In this deck, you can cast Garruk as early as Turn 2 with a strong hand. T2 four mana cards are pretty awesome. T2 Garruk is great, but it also leads to the tough decision of which ability to use. Think carefully about what moves you opponent could make if you drop Garruk to 2 loyalty for a Beast or if you keep his loyalty higher with the +1.


Arbor Elf

While the "Llanowar" variant of 1 mana accelerators is usually superior to Arbor Elf, in this deck AE is a superhero. Once you get a Utopia Sprawl or two on a land, the Elf is mini-Garruk. I've cast respectable Waves just by tapping and retapping the same Forest multiple times.

The Elf leads to the strongest T2 plays the deck can muster, including T2 Garruk, Polukranos or when combined with the Emissary, T2 Nykthos activations!

As an added bonus, the Elf can also produce double Red out of Stomping Ground, although the current build doesn't require it.


Elvish Visionary

An unassuming, yet useful card, the Visionary helps draw down to the key cards of the deck. Multiple Visionaries out of the same G-Wave are always welcome since you can deplete your hand rapidly in the first few turns.

Visionary is also great in Purphoros/Curio loops with Burning-Tree Emissary. (I had a game where I just kept bouncing them back and forth; every 2 mana was worth 4 Damage and a card.)

While the Elf is never a head turner, it's a finely designed card for Green Fans.


Sylvan Caryatid

I wanted another card to provide Mana that also could be a body when I needed it. Caryatid won out over Wall of Roots because it could provide Red mana and Hexproof meant it would usually stick around when I needed it to.

I would say over all that the Caryatid did what I needed. It was rarely a superstar, but there were a few games where that extra blocking came in handy. I could see testing the WoR instead, especially in Mono-Green builds.


Masked Admirers

I was running a single copy because I wanted another creature that provided card drawing. Also, if you can produce enough green mana, it was a threat that could come back again and again.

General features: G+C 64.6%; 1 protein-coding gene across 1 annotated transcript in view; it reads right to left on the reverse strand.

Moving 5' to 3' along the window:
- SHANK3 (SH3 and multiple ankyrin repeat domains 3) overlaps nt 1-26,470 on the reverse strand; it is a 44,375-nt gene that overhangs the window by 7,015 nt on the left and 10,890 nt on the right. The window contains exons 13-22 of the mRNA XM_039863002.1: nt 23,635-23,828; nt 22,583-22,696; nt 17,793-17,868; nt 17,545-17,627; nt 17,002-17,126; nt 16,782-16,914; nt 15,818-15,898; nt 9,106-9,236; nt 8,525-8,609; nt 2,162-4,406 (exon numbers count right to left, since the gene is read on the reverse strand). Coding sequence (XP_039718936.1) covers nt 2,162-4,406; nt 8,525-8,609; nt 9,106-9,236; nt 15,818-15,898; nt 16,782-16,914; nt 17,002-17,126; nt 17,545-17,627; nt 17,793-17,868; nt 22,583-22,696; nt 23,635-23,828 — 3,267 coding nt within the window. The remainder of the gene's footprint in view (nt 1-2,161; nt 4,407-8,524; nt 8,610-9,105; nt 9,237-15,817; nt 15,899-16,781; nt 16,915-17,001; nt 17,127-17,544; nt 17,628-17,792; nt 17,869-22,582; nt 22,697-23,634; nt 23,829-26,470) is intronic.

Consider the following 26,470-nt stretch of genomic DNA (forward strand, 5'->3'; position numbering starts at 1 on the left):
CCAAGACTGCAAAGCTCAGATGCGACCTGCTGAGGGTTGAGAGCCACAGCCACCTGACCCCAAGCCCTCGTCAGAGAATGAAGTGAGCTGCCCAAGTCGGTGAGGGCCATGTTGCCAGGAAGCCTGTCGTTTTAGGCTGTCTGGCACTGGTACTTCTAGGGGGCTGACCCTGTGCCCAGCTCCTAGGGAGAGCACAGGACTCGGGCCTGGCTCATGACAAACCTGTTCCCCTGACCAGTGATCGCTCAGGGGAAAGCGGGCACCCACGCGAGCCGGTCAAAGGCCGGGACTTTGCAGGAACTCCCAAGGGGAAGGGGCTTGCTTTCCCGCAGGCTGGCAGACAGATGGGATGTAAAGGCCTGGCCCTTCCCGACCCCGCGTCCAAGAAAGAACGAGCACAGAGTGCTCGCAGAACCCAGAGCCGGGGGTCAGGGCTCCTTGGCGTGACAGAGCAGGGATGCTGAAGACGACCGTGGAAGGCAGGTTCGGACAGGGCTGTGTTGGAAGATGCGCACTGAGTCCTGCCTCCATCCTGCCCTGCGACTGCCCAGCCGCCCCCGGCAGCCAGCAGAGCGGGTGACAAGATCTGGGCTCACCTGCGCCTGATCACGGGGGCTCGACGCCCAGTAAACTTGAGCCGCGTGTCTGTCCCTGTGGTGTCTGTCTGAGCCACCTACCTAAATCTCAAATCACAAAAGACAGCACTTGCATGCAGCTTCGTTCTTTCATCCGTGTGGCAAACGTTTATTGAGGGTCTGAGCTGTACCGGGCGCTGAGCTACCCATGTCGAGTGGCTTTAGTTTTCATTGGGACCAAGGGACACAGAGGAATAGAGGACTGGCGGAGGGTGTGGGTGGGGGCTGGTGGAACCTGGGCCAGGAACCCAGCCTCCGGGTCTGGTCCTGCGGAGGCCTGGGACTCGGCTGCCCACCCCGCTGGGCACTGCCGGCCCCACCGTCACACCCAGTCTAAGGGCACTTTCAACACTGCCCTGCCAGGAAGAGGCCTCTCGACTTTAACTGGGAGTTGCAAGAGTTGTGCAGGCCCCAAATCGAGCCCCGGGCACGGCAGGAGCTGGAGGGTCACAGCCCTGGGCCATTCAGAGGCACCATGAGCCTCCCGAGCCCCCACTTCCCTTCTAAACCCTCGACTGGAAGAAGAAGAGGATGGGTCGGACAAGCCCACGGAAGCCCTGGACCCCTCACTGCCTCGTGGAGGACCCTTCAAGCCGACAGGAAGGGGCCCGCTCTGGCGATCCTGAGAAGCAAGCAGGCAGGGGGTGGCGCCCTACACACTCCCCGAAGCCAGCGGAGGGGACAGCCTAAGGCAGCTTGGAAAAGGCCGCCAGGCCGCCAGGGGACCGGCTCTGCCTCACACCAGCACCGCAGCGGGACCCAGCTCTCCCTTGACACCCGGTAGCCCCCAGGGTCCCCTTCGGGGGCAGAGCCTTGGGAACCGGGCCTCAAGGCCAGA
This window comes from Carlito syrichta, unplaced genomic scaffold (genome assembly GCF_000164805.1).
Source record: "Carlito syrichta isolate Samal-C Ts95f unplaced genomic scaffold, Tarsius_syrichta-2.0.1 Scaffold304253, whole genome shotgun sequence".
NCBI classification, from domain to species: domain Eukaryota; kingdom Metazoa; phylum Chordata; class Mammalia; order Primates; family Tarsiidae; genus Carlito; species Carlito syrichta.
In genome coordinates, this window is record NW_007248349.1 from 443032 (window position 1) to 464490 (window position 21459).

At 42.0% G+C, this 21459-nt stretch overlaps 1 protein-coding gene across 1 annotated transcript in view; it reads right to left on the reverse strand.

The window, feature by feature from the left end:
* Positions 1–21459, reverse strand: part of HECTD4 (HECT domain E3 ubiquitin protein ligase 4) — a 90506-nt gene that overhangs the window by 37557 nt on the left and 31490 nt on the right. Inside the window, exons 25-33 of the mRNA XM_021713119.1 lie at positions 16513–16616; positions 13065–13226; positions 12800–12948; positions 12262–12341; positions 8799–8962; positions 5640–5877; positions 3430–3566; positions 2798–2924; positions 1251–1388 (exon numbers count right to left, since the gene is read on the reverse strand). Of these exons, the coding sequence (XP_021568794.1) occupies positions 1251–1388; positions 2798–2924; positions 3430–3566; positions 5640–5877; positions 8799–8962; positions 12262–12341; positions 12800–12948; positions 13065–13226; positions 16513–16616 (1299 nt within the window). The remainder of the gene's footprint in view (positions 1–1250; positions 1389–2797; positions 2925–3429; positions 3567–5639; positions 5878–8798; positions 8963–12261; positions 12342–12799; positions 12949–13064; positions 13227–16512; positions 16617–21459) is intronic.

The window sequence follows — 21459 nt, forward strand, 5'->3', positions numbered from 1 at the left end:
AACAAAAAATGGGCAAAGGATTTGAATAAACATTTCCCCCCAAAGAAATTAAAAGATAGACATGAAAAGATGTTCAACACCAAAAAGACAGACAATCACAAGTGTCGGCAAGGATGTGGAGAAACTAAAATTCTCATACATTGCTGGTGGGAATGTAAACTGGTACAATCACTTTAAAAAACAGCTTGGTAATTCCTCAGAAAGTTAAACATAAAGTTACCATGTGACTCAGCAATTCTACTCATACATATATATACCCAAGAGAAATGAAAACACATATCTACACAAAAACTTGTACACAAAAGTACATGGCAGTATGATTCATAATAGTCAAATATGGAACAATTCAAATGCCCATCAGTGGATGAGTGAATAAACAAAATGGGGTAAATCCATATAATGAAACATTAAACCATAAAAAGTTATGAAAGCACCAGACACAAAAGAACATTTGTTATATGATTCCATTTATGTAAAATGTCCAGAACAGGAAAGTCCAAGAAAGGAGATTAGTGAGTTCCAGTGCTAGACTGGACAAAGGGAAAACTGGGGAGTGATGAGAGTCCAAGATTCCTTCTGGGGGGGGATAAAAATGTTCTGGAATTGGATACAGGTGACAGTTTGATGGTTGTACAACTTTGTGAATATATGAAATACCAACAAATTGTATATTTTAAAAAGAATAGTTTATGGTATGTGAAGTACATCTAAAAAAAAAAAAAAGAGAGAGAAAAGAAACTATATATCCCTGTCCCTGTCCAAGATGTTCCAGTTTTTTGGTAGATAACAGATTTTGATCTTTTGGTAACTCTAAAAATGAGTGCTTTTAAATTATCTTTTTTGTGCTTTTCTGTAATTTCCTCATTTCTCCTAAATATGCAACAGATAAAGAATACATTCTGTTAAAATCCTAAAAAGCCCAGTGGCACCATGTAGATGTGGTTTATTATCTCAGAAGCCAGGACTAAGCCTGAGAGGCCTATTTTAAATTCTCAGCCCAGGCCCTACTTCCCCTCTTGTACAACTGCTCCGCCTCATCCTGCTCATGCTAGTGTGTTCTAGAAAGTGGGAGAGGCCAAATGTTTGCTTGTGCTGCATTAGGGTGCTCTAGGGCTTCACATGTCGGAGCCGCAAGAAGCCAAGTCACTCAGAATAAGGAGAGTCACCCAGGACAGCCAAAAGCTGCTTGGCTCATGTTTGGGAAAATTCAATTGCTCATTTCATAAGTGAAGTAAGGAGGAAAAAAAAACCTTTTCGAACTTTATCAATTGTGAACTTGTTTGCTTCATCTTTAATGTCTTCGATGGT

Other players have already found the better suited card for this role: Wistful Selkie. The Selkie can be cast on T2 at times and also provides even more Devotion to green. I would recommend picking up Selkies if you want play the better card. The deck really needs that card draw on a body, but Selkie is the better choice.


Polukranos, World Eater

Since I wasn't running Primeval Titan, I wanted another beater that was a good use of mana. I was lucky to have gotten two of these in draft so I tossed them in. It doesn't serve quite the same function as Titan, but I can't say that Polukranos was ever useless. 5/5's that are immune to Abrupt Decay can end games quickly in Modern. That it could get even larger as a mana sink was great.

The multi-target fight ability was actually the most important aspect of Polukranos. Often there would be one or two pesky creatures on the board that I needed to deal with before I could win the game. It also let me "turn off" Twin and other creature based combos, just by sitting there with a functioning Nykthos next to it.

The 4 Casting cost was nice when I only had 7 mana to cast a Genesis Wave. At X=4, this deck has the ability to flip any card possible in the deck. 4 is a number that Titan causes problems for.


Purphoros, God of the Forge

It provides an infinite combo and machine guns damage when you drop in 1 and 2 cc creatures, what's not to love?

With multiple Emissaries out, Purphoros could become a creature and swing, but it never really happened in testing. Usually if I had two BTE, I could win via the combo. You could get a really lucky hand and have the T2 6/5 Indestructible creature, but then it would probably just get hit with a Path to Exile and it would be so very, very sad. Nice to dream though.

It won't come up very often, but don't forget the mass fire breathing ability. When you're trying to win swinging with a bunch of 2/x creature, pumping them up a few times goes a long way.


Burning-Tree Emissary

The pride of the Gruul tribe, the Emissary has helped cause a stir in various types of G/R decks. From Devotion to Zoo Aggro, she isn't afraid to spread the gospel wherever she goes.

Part of a couple good Curio loops, she also helps smooth out mana to cast Purphoros or the SB cards that need Red mana and provides the Devotion needed for the really great "God Draws" of the deck.

What more could you ask for?


Genesis Wave

Random yet powerful, Genesis Wave is the true threat of the deck. Once you chain Waves into Waves, you suddenly have your entire deck flopped onto the battlefield.

In this build, even a lucky Wave on X=4 could turn over all of the combo pieces for an instant kill. Other times you reveal a strong assortment of card drawers and an Eternal Witness to do it all over again.

I can see why some players are getting away from G-Wave in favor of a more direct card like Tooth and Nail, but for me, I'm all about seeing just how crazy things get. (Besides, I could just drop some Craterhoof Behemoth into this list, I did LOVE it in the Elves deck).


Primal Command